in the 13. p of the 2 Chap of the Constitution of Massachusetts you may see their sense of the Importance of salaries to Governors and Judges.2 my friend de Mably page 87 expresses great indignation against it “Je voudrois au contraire qu’a mesure que les Dignites sont plus importantes on leur attribuat des appointmens, moins considerables; Je voudrois méme qu elles ne’neussent aucun. on aime bien peu la Patrie, qu’and on demande des salaires Pour la471 servir. Que la Republique de Mass. ait le Courage de detruire la loi dont Je me plains3 I loves the Abby and revere his memory: but I was sorry, that so crude an Idea Should be scattered in America where many will be greedy to lay hold of it: and that a Great writer who had spent fifty years in reading upon Government, and done honour to his age by his writings Should adopt with such facility so Gross a Vulgar Error and popular blunder. Flattery has done more mischeif to society when addressed to the People than when offered to Kings. there is all ways in every Popular Assembly a Party actuated by a sordid avarice one of two Candidates for an Election by offering to serve without Pay will have all the votes of this description of Electors. so will the Abbys doctrine but he had not considered that an Aristocracy would be the immediate and inevitable Consequence of it. in the Mass. there would be no choice left there are but two at most. if there is more than one who could serve as Governor. a fine bargain the People would make of it. for the sake of saving a Penny a peice, which it would cost them for a salary they must pass by a thousand Wise and virtuous Men, and give their votes only for two rich ones and that, wheather they have Wisdom and virtues or not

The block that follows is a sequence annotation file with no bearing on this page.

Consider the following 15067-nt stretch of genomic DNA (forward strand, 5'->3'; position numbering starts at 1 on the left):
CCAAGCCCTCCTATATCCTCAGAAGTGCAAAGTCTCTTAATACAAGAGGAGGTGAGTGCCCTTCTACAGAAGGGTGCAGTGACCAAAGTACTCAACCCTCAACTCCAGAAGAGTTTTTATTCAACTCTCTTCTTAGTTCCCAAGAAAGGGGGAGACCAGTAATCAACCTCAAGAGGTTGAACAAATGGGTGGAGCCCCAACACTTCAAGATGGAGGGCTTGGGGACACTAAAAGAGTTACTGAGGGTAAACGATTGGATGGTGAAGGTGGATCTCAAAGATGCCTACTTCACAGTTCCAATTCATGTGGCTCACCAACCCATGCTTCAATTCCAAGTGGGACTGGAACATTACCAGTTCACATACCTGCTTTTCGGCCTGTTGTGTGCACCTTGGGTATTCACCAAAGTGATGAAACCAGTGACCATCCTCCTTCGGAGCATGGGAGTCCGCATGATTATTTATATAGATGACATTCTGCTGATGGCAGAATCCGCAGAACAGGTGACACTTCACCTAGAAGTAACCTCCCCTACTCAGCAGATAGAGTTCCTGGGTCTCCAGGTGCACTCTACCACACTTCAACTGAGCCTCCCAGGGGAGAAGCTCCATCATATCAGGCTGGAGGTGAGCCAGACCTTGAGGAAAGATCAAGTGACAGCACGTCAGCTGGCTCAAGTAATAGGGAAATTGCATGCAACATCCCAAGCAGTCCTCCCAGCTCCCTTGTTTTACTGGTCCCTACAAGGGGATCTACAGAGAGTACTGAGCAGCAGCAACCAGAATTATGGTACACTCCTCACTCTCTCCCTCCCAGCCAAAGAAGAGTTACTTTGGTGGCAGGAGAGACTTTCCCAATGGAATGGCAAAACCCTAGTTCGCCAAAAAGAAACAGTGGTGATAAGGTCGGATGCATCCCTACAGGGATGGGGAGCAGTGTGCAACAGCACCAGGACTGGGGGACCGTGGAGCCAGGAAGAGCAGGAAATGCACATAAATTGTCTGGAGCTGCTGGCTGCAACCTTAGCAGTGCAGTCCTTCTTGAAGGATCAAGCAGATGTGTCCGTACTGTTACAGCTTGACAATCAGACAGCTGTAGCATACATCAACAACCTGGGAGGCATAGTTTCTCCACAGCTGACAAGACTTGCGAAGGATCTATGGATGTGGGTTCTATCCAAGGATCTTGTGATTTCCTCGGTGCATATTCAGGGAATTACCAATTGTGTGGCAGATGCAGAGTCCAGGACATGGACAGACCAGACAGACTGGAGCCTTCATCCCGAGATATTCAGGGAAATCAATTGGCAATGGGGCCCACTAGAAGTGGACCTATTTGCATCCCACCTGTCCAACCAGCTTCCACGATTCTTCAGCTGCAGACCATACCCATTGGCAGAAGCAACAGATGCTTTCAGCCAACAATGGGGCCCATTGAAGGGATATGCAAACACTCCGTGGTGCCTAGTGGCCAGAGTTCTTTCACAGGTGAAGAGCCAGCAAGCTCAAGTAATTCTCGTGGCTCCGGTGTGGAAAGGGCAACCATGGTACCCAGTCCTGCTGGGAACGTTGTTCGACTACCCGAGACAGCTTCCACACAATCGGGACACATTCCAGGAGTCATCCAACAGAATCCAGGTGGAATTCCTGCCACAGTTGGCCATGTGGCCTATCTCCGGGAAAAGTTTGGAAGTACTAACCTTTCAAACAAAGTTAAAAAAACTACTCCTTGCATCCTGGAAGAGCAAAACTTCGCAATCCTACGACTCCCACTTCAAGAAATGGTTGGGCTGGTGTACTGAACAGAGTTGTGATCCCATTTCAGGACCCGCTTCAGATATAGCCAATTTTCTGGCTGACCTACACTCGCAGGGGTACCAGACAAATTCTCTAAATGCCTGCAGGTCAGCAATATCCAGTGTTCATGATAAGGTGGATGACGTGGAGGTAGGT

The People save nothing in the End. the Consequence, is there must be no Strict inquiry, no exact accounts the Governors family must be provided for by offices, and his son, fit or unfit must be put in his place. the Magistrates in France instead of having salaries buy their offices. what is the Consequences Let the Abby himself say, he would answer from Heaven that they find ways to levy partial taxes to support even their Mistresses at three times the expence of the Whole salary of a Mass. Governor